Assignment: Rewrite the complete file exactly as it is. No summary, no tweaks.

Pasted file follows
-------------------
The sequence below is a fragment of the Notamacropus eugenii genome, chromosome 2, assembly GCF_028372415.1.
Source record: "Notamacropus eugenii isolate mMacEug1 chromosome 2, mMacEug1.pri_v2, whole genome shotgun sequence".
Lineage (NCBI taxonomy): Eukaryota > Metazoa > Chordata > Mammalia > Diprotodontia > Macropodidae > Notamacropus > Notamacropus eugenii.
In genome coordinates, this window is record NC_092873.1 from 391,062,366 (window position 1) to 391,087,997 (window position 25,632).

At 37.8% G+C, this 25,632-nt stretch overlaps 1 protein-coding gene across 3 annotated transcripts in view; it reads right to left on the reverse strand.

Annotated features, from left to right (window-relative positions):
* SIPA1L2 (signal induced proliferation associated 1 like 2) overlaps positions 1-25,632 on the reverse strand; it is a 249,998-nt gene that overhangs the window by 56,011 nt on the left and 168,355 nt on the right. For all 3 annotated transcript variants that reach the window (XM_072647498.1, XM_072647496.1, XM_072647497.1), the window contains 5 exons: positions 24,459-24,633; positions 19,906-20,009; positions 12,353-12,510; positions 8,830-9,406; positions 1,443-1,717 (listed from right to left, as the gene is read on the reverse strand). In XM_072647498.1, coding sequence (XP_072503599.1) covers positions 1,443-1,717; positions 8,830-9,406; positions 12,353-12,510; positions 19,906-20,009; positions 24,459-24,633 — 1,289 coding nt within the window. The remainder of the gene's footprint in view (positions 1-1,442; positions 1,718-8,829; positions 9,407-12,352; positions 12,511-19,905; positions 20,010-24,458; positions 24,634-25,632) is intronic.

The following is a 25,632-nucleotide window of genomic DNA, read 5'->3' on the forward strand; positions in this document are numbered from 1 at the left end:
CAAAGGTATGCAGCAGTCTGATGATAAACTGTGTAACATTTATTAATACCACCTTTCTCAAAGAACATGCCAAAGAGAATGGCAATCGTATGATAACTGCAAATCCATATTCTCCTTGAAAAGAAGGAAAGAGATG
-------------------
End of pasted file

The sequence below is a fragment of the Notamacropus eugenii genome, chromosome 2, assembly GCF_028372415.1.
Source record: "Notamacropus eugenii isolate mMacEug1 chromosome 2, mMacEug1.pri_v2, whole genome shotgun sequence".
Lineage (NCBI taxonomy): Eukaryota > Metazoa > Chordata > Mammalia > Diprotodontia > Macropodidae > Notamacropus > Notamacropus eugenii.
In genome coordinates, this window is record NC_092873.1 from 391,062,366 (window position 1) to 391,087,997 (window position 25,632).

At 37.8% G+C, this 25,632-nt stretch overlaps 1 protein-coding gene across 3 annotated transcripts in view; it reads right to left on the reverse strand.

Annotated features, from left to right (window-relative positions):
* SIPA1L2 (signal induced proliferation associated 1 like 2) overlaps positions 1-25,632 on the reverse strand; it is a 249,998-nt gene that overhangs the window by 56,011 nt on the left and 168,355 nt on the right. For all 3 annotated transcript variants that reach the window (XM_072647498.1, XM_072647496.1, XM_072647497.1), the window contains 5 exons: positions 24,459-24,633; positions 19,906-20,009; positions 12,353-12,510; positions 8,830-9,406; positions 1,443-1,717 (listed from right to left, as the gene is read on the reverse strand). In XM_072647498.1, coding sequence (XP_072503599.1) covers positions 1,443-1,717; positions 8,830-9,406; positions 12,353-12,510; positions 19,906-20,009; positions 24,459-24,633 — 1,289 coding nt within the window. The remainder of the gene's footprint in view (positions 1-1,442; positions 1,718-8,829; positions 9,407-12,352; positions 12,511-19,905; positions 20,010-24,458; positions 24,634-25,632) is intronic.

The following is a 25,632-nucleotide window of genomic DNA, read 5'->3' on the forward strand; positions in this document are numbered from 1 at the left end:
CAAAGGTATGCAGCAGTCTGATGATAAACTGTGTAACATTTATTAATACCACCTTTCTCAAAGAACATGCCAAAGAGAATGGCAATCGTATGATAACTGCAAATCCATATTCTCCTTGAAAAGAAGGAAAGAGATG